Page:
Q: Talking about the locations and the corners of pillows, it was interesting that the rooms and the objects are all static. If we hear on the audio that somebody's opening a curtain, for instance, the curtain doesn't move, it remains closed. What were you trying to achieve by deliberately keeping these things static, in spite of the action?
AR: Well, that's kind of a decision that had to be made. What was going to happen if a door closed or shut and you hear it: do you close or open that door? I took the choice not to have anything move because there's no human agency, there's just a camera and its agency, and its relationship to spaces. So the camera could move, but the door couldn't. Grain moves, but things don't move. I hope that was the right decision. There is an uncanny quality you want, because you want your mind to tell you that door's shutting, but for it not to move. And in your mind you move the door, you shut the door. And that's how you actually make the film in your mind as you go along, just as you put people into it etc. So, in a way, I'd quite like you to be haunting the film, in a manner of speaking.
Q: Talking about removing the actors from the film, do you view this as "taking away" something and revealing what's underneath, or do you view it more like in the original film where you're covering up and you've just got the eyes left? Do you view it as masking and just revealing the little things you can see through the eyelids, or do you view it as a kind of reducing things to the bare essentials?
AR: Well, that's a really good question. I could kind of say yes to both. Before I did it, I tried to explain to somebody what it was going to be like. I said, "Imagine a film where the cast was vampires and you're filming it in a mirror, then this is what it would look like." But I suppose that doesn't really answer your question, that's just treading water. I don't know the answer to that. I've got your email, I'll write to you. It's a good question. But I suppose that's the fundamental question.
Q: I suppose it makes no difference in the end, really. Because watching the film I drew the parallel between the mask on the face and, at the end of the day, it's still just the eyes that you see. It's whether you choose to see it as a masking or an unmasking.
AR: Yes. I was just about to remember something Nietzsche had said which would be so marvellously clever and you would be astounded but unfortunately...
Q: It's absent. It's something you're going to fill in with your heads in the same way.
AR: Yes, something about... No, I can't remember what it is, but it's something about what humans find most alluring or beautiful – I can't remember quite what he said – is something that persists after an unveiling. If only I could've remembered it, you would have been astounded. Look it up: Nietzsche, unveiling. Google it. It'll come up straight away, I'm sure. I think that's the word: unveiling.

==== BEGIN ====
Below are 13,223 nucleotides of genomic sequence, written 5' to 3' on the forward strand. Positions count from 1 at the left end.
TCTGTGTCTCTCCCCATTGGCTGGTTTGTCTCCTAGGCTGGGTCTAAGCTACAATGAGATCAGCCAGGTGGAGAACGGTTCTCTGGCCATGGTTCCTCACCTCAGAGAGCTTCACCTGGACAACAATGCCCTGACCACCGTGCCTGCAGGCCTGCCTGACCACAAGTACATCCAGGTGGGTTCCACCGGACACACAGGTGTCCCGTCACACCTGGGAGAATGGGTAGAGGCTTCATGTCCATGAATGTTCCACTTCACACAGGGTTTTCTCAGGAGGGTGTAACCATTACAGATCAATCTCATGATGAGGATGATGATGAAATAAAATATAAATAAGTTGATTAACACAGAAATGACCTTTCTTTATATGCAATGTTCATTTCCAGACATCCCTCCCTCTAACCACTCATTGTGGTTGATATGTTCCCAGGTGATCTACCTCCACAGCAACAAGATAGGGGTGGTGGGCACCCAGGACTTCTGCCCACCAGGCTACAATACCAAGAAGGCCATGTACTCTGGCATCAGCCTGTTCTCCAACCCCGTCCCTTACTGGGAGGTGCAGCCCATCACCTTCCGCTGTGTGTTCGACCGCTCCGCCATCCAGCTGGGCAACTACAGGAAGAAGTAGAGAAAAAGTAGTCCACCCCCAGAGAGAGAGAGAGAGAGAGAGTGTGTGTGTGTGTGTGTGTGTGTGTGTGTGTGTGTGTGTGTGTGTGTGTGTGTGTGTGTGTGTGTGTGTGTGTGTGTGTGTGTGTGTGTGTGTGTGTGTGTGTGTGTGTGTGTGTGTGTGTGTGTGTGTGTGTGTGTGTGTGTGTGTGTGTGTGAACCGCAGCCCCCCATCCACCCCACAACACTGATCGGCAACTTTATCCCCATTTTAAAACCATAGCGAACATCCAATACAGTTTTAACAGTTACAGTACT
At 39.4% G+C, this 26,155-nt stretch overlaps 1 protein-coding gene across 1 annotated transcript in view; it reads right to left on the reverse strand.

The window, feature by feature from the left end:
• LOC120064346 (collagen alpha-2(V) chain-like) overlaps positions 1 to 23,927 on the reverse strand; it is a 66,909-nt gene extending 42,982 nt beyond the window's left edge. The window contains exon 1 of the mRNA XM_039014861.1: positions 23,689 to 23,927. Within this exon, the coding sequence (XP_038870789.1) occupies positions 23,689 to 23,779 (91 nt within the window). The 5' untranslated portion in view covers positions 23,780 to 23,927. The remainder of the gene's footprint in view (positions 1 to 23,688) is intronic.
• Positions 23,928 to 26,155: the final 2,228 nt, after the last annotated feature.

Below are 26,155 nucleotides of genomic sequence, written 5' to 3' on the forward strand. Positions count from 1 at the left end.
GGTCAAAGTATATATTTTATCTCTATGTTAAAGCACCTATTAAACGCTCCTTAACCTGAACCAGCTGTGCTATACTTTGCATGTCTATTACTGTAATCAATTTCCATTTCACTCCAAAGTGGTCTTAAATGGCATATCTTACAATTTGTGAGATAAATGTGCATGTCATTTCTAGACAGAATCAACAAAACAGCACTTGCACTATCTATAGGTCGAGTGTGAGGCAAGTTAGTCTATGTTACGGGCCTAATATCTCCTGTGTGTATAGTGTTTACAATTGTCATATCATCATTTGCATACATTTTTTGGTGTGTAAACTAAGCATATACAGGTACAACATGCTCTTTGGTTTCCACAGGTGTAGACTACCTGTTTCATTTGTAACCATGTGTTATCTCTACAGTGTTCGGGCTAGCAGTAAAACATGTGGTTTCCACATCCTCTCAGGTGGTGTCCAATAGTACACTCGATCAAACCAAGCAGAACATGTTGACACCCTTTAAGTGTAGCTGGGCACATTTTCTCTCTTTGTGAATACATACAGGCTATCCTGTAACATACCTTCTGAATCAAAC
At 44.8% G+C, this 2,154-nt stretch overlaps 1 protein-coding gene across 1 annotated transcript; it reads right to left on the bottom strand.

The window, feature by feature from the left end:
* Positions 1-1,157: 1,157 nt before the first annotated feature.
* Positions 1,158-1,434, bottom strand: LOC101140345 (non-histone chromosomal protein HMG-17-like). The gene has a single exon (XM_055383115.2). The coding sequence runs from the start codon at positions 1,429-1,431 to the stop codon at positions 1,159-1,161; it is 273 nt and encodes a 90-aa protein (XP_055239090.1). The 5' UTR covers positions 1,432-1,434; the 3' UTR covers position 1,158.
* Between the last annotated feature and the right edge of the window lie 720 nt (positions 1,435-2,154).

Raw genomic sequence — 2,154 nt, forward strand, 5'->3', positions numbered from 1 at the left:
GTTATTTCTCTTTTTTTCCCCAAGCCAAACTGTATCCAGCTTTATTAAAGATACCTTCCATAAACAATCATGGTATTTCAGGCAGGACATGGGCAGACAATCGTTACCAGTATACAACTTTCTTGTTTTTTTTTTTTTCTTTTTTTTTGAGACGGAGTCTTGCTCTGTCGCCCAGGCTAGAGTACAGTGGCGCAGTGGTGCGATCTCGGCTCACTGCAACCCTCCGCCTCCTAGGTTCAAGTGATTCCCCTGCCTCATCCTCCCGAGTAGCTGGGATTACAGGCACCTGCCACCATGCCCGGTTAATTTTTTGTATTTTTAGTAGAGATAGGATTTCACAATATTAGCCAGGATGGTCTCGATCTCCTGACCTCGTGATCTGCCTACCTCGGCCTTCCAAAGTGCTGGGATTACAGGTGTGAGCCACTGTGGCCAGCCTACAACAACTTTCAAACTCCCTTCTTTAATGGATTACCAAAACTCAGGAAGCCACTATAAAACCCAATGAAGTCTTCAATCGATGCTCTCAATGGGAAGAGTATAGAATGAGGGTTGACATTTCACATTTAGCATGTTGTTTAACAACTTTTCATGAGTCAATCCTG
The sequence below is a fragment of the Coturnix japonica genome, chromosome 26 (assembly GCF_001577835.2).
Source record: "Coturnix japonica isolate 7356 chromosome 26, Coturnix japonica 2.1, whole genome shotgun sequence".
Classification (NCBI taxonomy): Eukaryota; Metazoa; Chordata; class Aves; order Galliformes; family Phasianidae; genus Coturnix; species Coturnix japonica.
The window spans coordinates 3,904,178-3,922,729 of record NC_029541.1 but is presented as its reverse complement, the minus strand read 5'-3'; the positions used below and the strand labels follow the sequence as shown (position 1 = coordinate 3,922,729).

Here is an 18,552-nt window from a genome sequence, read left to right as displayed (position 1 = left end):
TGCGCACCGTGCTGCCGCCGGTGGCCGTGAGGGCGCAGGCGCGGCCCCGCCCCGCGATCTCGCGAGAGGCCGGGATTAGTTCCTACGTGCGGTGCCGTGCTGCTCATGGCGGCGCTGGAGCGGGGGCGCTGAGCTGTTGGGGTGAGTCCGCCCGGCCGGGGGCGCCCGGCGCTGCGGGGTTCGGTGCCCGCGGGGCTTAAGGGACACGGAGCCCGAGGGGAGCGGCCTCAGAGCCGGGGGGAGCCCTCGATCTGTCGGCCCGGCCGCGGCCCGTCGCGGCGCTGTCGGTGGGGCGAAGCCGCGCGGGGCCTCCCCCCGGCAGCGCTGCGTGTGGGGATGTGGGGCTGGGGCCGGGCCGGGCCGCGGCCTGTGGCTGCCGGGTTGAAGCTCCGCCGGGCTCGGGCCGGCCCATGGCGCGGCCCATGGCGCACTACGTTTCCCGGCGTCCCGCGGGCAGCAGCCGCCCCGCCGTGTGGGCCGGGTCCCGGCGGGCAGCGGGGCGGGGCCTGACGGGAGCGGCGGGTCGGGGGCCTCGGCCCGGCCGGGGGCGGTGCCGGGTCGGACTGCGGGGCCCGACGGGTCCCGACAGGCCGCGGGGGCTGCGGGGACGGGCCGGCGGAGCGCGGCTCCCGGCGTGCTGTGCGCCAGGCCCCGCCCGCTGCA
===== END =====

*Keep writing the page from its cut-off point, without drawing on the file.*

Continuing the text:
Q: Just to ask, or re-clarify: is the main idea of this the idea of a remake, or... how important is the actual original film? Is the idea of remake and the degeneration of the film the most important thing, or where does the Franju film stand?
AR: I suppose the word "degeneration" is unfortunate, because in a way I wish to celebrate its texture. I like it. I like film grain. I like film damage, as far as it goes. There's an aesthetic appeal to me. To call it Remake slightly detracts from the specific reality of this particular piece of work, so I suppose it's an unfortunate thing. At one point I was going to call it "Atom Age Vampire" in quotes so that it would be a quote of that film. But that didn't seem quite right. And the more I tried to come up with a title, the more I failed and in the end, I stuck with Remake. I tested it out with friends, and they said Remake was good. They liked it on its own.
Q: It's more like a "take", isn't it? Like a Take 3 or Take 13 or...
AR: Yes. It is a version of something. It feels like that.
Q: But in terms of your feeling when you made the film, was that idea of remaking it the most important thing, or...
AR: It was in my mind, because I was looking at the original and preparing shot lists. So it is, I suppose, absolutely remade. But on the other hand I was fashioning something. I mean that's the endless complexity about a copy of some kind; a copy is still something in itself. Everything is unique in a sense, so how do you establish the concept of replica or copy or imitation or facsimile? I was thinking, with painting there was a time when artists would make versions of their own paintings to sell. So there would be a painting done by the hand of the original painter, so is the copy more or less valid? And then there would be copies produced by others, and sometimes there'd be an etching copy of a copy and images would circulate in that way. I've seen etchings of Titian paintings by the hands of an unknown artist that are really extraordinary. And I've seen others which are just terrible and which you wouldn't look at twice. The question of value, what is the inherent value of something, is quite a difficult one, probably way too difficult for me to make headway with.
 Our eyes love a beautiful thing because they "remain fixed on what remains veiled, even after the unveiling." Nietzsche, Friedrich (1999): The Birth of Tragedy, section 15, Cambridge: Cambridge University Press, paraphrased by Alexander Nehamas in The Return of the Beautiful: Morality, Pleasure and the Value of Uncertainty, Journal of Aesthetics and Art Criticism, 58(4), 2000, p.402